Video: Investigators: Mine owners cooked books on safety

  1. Closed captioning of: Investigators: Mine owners cooked books on safety

    >>> every time you turn on the light lig lights, when you turn on the television, most of the energy comes from coal. though we don't think of it, coal is dug out of the ground by humans. they don't get rich doing it, in fact they often get sick because of it. the upper branch of the mine in virginia last year, was one of those crises that captured the whole world's attention. when it was over, 29 miners were dead and today federal investigators say they found the company running the mine, massey energy was keeping two sets of safety records, one for the people working in the mine, another to mislead federal inspectors who came to check on the operation. our report tonight from nbc's tom costello.

    >> reporter: 14 months after the worst mining accident in 40 years, massey energy had been misleading safety inspectors. the mine safety and health administration revealed several examples of the company keeping two sets of records, one set that detailed safety problems at the mine, the other a clean set for federal inspector who is would visit. on the day of the explosion, one report listed excessive coal dust problems and equipment that needed cleaning. the book kept for inspectors reported very few problems. and, says the government, the mine culture discouraged miners from speaking up.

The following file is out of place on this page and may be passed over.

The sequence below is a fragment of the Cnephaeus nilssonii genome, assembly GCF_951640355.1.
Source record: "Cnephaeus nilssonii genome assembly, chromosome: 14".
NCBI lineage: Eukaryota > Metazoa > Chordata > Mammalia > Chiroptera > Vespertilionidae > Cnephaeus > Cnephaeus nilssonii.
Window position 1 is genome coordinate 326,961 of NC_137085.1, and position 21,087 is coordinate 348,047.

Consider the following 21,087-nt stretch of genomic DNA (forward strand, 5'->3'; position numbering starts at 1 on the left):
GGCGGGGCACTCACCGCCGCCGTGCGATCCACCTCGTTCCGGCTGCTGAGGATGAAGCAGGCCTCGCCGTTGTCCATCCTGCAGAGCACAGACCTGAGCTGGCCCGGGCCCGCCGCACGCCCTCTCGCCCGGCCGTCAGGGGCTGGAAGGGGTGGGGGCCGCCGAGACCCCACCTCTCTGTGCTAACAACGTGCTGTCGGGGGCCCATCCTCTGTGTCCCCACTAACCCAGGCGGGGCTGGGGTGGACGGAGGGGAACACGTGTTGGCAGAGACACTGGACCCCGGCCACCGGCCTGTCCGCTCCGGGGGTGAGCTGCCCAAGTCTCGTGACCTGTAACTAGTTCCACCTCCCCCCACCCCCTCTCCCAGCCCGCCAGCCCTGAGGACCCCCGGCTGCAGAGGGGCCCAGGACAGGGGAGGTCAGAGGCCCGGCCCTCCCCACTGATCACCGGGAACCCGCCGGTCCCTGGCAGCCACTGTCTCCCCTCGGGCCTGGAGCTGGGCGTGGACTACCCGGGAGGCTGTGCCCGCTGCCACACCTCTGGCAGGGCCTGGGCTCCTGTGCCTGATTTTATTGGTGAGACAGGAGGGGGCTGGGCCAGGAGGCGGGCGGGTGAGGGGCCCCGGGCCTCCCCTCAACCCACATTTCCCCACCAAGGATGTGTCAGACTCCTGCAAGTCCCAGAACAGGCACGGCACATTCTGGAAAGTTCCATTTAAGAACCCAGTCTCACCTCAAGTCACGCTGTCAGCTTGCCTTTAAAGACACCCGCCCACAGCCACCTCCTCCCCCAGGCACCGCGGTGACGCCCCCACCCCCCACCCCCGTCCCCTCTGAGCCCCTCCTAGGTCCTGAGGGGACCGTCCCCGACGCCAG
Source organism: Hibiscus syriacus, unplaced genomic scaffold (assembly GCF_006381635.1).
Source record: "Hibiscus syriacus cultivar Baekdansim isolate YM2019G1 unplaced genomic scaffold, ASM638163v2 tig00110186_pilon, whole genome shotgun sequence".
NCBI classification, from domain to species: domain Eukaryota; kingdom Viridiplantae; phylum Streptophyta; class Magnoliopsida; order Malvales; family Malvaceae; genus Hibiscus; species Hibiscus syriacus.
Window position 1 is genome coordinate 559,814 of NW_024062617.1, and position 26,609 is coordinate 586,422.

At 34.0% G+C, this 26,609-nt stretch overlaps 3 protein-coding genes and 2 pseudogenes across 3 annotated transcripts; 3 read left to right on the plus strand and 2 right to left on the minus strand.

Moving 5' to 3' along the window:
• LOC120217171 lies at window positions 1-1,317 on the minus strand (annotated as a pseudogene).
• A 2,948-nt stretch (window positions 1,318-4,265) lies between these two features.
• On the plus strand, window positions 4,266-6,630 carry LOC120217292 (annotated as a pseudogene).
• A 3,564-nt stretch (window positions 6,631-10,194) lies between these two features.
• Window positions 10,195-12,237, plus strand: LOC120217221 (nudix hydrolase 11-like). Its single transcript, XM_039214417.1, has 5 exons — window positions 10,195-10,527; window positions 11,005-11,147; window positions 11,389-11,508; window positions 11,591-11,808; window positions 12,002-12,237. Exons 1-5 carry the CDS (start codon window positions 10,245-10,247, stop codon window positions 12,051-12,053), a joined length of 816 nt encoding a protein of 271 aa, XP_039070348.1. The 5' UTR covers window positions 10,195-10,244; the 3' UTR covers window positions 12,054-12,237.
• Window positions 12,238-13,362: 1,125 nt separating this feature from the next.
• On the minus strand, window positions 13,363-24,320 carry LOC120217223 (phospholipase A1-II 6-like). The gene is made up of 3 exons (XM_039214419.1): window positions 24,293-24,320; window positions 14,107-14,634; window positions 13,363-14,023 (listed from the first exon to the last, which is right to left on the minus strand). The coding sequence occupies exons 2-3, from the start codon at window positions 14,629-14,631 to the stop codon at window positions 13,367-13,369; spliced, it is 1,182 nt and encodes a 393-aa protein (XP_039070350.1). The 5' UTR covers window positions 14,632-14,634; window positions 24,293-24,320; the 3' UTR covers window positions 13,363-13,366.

>> miners who were worried about conditions in the mine would not complain due to fear of retributions.

    >> reporter: today alpha natural resources told nbc news we support any effort that will lead to a full understanding of the circumstances that resip precipitated this explosion.

    >> there was inadequate and badly maintained equipment that was decades old.

    >> federal investigators believe a buildup of highly explosive coal dust and poorly maintained equipment precipitated the gas. in the months leading up to the explosion, massey energy racked up hundreds of safety violations and many miners told investigators they had to tip off company inspectors when inspector --

    >> he retired last year with an $86 million package, while the company offered each of the miner's families $3 million.

updated 6/29/2011 7:11:20 PM ET 2011-06-29T23:11:20

The owner of the West Virginia coal mine where an explosion killed 29 men last year kept two sets of books on safety conditions — an accurate one for itself and a sanitized one for the government, federal regulators said Wednesday.

Managers at Massey Energy pressured workers at the Upper Big Branch mine to omit safety problems from the official set of reports, said Mine Safety and Health Administration official Kevin Stricklin. Workers told investigators that the company wanted to avoid scrutiny from inspectors and keep coal production running smoothly.